I was in the hardware store when I first heard the news, though I did not know what I was hearing. As the cashier tallied my purchase, I overheard a reporter on the store’s radio make the peculiar announcement that a plane had crashed into the World Trade Center. At the time, I thought of it as little more than a curiosity. How wrong I was.
It’s been thirteen years since that September morning, and still I can recall the horror and heroics of that day. The pancaking towers, the daring and duty-bound firefighters, the dust-soaked city of New York, and the ash-covered-walking-wounded, stumbling like ghosts through Manhattan.
Each September since 9/11, when the proper and solemn remembrance ceremonies begin, I am tempted to believe the now faded bumper stickers that were so common in the months following the tragedy: The stickers read, “We Will Never Forget.” Not true. We will forget.
No, those who lived in the cities directly attacked will never forget. Those who huddled around television sets as bewildered and confused witnesses will never forget. And of course, those who buried their loved ones murdered in the attacks would easier forget their own names as forget that Tuesday morning.
But those following us will forget. They are not calloused or forgetful. They are simply too young. Most of the students who entered college this fall were in elementary school ten years ago, and many of this generation (including my own children), were even younger or not yet born.
This is more than a generation that thinks Starbucks and cell phones were created shortly after Adam and Eve; that can text eighty words a minute, but can’t write in cursive; that has never known the limitation of having only three network television channels, and can’t imagine life without Google and YouTube. This is a generation that will come to maturity in the shadow of a dreadful event not even in their collective memory.
Yes, I want my children (and the generations to come) to remember and reflect upon these events. I want them to forever hold in their memory the suffering and injustice of that day and the days that have followed. But I do not want them to cloud their memories with the notion that the “world was changed forever on 9/11,” for it was not.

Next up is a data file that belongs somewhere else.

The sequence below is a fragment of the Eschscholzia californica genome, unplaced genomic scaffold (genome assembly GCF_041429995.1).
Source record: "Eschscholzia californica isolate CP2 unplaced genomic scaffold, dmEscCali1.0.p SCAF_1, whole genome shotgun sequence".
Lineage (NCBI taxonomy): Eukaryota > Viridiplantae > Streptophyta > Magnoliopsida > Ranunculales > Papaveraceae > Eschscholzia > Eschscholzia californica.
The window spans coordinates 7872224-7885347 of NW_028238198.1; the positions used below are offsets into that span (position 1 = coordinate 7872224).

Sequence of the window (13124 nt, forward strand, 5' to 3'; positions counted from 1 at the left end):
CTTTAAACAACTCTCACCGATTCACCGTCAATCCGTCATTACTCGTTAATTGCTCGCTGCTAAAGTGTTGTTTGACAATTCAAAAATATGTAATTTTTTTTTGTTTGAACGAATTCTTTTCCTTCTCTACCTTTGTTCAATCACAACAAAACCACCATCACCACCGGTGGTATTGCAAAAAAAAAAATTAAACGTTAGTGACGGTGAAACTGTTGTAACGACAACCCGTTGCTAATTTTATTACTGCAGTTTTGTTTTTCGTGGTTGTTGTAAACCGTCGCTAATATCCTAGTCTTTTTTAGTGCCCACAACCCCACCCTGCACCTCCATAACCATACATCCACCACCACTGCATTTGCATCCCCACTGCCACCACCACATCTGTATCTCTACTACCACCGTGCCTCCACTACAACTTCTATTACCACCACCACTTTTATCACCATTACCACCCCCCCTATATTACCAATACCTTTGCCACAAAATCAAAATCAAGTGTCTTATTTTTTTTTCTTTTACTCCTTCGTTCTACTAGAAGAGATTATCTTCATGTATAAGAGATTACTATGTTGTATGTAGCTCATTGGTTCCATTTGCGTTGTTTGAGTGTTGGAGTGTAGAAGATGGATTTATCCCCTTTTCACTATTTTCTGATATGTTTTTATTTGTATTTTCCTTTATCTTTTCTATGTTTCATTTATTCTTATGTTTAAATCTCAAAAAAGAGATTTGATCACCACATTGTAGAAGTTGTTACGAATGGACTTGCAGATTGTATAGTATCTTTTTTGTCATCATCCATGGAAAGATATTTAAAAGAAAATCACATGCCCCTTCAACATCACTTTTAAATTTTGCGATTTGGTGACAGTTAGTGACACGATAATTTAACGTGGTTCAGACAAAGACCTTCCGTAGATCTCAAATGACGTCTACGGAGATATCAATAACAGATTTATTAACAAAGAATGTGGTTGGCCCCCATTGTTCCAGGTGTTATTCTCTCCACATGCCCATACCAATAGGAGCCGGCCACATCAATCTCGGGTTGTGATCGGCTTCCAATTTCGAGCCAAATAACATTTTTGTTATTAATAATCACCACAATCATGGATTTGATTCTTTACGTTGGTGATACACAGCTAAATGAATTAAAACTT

Violence, retaliation, the suffering of the innocent, and the struggle for power have been around for all of human history. 9/11, rather than changing that status quo, was another brutal, heart-rending chapter in the same narrative. To say that 9/11 is the defining, irreversible mark on human history is to give evil and injustice far too much credit; and for followers of Jesus to say such a thing, it is a loss faith.
Consider, that whenever Christians gather, they gather to remember, celebrate, and hopefully integrate into their lives a profound event from the past, an event to which the Eucharist and the Creeds point: “Jesus Christ was crucified, dead, and was buried; but on the third day he rose again.”
Our faith informs us that Jesus took all the hate, evil, retaliation, death, and rejection the world could muster, and when the world had done its worst, he responded with his best. He overcame all of these with resurrected life, goodness, and hope. This is the defining event of our past, the memory we will never forget, and the trajectory for our future.
Yes, I will bow my head and say a prayer for those taken away from us a decade ago. I will give thanks for the rescue workers, the firefighters, and those who tried to save and serve the hurt and dying. I will ask God to assuage the sorrow of the families and friends left to grieve.
But when I am finished praying, I will work for peace; I will seek to overcome evil with good; I will pursue the example of Jesus; and I will teach my children to remember properly. Remember that love, not hate, will have the final word.